There’s more than one way to cook a goose, the old saying goes. The same could be true for just about any kind of fowl — wild or domestic — including pheasant.
I got to thinking about this after looking at a recipe that was shared recently by Facebook friend Jeni Flaa, an HR assistant, food blogger and writer, who lives in Fargo. The recipe was for pheasant, which was roasted with its skin on and glazed with a prickly pear sauce.
I’ve cooked a lot of pheasant over the past 20 years but never once did one that hadn’t been skinned. That’s because I figured it would take too long and be too much work to pluck a bird.
But after looking over the recipe from Jeni, I’ve decided to give the method a chance. (My brother-in-law, Dean Lutz, would approve. I’ve seen him pluck a number of pheasants when we’ve hunted together.) And actually, I’m quite enthused about the prospects.
Roasting, for the cooking novice, is a method that uses dry heat, whether an open flame, oven or other heat source. I’ve known from roasting other types of meat (most notably chicken) that it can enhance flavor through caramelization and Maillard browning on the surface of the food.
Here’s Jeni’s recipe, if you also would like to try it.
Glazed Roast Pheasant
1 pheasant, plucked with skin on
¼ cup kosher salt
4 cups water
¼ cup prickly pear syrup, or any other syrup
1 large sprig of sage (optional)
1 teaspoon cayenne powder
Ground black pepper
Mix the salt and water together and whisk to dissolve the salt. When it is dissolved, pour it over the pheasant in a plastic or ceramic container, cover and leave in the fridge for at least 4 hours and up to 8 hours. Remove the pheasant and pat it dry. Let it rest on a cutting board while you preheat the oven to 450 degrees, about 15 to 20 minutes.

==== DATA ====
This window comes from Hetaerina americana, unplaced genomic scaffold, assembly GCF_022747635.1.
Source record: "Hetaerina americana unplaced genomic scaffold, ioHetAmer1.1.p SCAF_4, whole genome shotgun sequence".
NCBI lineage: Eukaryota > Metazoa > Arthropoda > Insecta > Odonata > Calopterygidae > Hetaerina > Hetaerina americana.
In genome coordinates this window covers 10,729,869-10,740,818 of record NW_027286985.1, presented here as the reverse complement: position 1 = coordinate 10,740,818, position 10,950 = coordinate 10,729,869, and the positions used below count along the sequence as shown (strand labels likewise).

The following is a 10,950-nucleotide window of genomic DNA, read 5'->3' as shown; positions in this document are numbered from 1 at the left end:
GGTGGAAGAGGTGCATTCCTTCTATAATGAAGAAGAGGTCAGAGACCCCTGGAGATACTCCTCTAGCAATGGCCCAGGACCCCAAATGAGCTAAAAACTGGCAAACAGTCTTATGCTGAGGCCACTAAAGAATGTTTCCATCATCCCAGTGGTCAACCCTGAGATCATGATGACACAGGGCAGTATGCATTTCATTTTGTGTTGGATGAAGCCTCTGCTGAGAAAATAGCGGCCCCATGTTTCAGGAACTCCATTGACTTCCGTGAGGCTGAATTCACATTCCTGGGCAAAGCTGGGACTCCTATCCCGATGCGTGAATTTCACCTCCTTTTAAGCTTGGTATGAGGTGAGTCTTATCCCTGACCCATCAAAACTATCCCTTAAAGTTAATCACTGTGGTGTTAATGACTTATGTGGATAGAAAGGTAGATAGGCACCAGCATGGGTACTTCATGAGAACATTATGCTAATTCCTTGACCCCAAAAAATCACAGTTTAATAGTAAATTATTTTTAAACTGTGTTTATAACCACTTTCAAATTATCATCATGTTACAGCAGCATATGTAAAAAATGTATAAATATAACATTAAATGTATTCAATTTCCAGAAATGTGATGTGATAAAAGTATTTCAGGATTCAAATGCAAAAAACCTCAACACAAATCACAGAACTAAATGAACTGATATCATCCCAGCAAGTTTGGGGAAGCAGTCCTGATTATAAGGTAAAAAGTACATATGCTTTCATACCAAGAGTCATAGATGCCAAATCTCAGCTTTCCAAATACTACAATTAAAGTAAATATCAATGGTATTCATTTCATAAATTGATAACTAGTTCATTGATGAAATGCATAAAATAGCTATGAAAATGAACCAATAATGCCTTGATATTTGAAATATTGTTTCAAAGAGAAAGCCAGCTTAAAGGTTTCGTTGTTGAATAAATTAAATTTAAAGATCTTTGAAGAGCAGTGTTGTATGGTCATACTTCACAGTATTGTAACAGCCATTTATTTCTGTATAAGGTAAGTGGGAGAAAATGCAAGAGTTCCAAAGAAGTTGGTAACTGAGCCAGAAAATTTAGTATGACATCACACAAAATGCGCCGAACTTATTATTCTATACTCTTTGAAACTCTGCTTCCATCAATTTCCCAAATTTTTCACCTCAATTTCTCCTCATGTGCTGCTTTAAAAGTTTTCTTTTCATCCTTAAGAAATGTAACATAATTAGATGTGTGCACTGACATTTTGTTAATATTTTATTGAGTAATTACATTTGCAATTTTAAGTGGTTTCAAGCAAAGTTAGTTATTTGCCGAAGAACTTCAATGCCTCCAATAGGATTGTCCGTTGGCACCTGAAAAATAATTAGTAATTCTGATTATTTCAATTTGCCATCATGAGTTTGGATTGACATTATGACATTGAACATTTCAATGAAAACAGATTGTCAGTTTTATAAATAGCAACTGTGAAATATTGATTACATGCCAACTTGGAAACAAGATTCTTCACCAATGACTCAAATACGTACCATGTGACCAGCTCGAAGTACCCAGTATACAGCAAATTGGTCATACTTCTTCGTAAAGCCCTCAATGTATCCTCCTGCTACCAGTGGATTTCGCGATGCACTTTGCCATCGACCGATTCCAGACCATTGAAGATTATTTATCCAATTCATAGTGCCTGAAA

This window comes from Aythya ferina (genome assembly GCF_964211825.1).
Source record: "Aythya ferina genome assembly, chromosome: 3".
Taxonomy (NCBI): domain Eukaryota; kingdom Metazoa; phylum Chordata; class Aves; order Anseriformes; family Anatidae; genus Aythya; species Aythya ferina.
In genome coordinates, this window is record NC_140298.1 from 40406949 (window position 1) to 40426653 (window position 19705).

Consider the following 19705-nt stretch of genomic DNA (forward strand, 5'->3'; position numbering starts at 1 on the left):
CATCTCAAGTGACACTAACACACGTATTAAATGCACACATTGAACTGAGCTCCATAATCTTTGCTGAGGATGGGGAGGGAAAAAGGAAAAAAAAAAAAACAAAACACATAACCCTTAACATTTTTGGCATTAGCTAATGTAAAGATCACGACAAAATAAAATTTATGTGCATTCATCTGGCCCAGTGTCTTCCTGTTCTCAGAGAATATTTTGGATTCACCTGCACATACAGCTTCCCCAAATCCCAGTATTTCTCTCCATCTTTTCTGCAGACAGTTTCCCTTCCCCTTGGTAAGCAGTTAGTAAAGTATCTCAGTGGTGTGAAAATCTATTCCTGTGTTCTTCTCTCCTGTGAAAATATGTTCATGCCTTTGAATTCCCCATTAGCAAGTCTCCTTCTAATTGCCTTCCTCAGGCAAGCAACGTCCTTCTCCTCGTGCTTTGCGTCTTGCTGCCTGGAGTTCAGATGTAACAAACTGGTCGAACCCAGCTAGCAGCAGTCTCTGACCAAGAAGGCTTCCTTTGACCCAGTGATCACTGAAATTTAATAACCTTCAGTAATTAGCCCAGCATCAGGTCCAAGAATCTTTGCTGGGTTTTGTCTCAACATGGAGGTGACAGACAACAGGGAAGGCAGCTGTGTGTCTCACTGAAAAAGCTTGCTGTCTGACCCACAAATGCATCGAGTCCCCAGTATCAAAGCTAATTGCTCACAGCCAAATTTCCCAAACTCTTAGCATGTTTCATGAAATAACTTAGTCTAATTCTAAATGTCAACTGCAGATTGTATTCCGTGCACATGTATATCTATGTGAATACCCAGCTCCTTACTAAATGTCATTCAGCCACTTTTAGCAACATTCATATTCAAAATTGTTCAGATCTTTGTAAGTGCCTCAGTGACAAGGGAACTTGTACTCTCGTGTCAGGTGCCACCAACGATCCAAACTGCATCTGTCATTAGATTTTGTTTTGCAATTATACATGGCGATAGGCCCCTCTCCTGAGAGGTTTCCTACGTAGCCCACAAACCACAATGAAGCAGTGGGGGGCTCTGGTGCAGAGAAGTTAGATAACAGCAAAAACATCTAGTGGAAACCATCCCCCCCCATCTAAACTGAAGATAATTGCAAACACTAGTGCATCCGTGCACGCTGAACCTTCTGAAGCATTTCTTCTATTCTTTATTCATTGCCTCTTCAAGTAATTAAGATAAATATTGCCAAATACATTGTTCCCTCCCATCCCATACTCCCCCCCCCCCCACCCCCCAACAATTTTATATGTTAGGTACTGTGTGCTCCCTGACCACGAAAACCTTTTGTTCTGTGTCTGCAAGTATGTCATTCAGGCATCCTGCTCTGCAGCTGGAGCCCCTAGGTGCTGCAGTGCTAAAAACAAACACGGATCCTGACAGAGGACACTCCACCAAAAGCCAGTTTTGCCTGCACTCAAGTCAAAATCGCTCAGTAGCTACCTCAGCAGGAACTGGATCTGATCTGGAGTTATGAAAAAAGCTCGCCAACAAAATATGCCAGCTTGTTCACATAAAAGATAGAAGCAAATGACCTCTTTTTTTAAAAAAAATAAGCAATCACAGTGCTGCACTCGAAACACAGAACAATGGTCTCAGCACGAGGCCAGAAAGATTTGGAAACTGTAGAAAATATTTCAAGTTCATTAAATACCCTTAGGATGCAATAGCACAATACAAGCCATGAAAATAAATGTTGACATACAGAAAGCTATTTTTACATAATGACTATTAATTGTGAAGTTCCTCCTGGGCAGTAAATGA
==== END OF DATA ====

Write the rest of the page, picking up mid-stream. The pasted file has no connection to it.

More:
Put the sprig of sage into the pheasant’s cavity and dust the pheasant with cayenne pepper. Place the bird breast side down on a rack in a roasting pan. If you don’t have a proper rack, rig something up with halved onions, carrots or the like. I arrange potatoes around the pheasant, which serve as a good side dish.
Roast the pheasant for 15 minutes at 450 degrees, then drop the heat to 375 and roast for another 20 minutes. Turn the pheasant breast side up and baste with the syrup. Roast for another 30 to 40 minutes, basting twice in the first 20 minutes. Keep watching the glaze and remove the pheasant immediately if it burns too much — expect some burning at the edges of the legs and wings.
When the pheasant is done (thigh should be 160 degrees when poked with a thermometer), remove to a cutting board and tent loosely with foil. Don’t mess with it for 10 to 15 minutes. To serve, carve the bird and grind some black pepper over it.
Yield: Serves 2.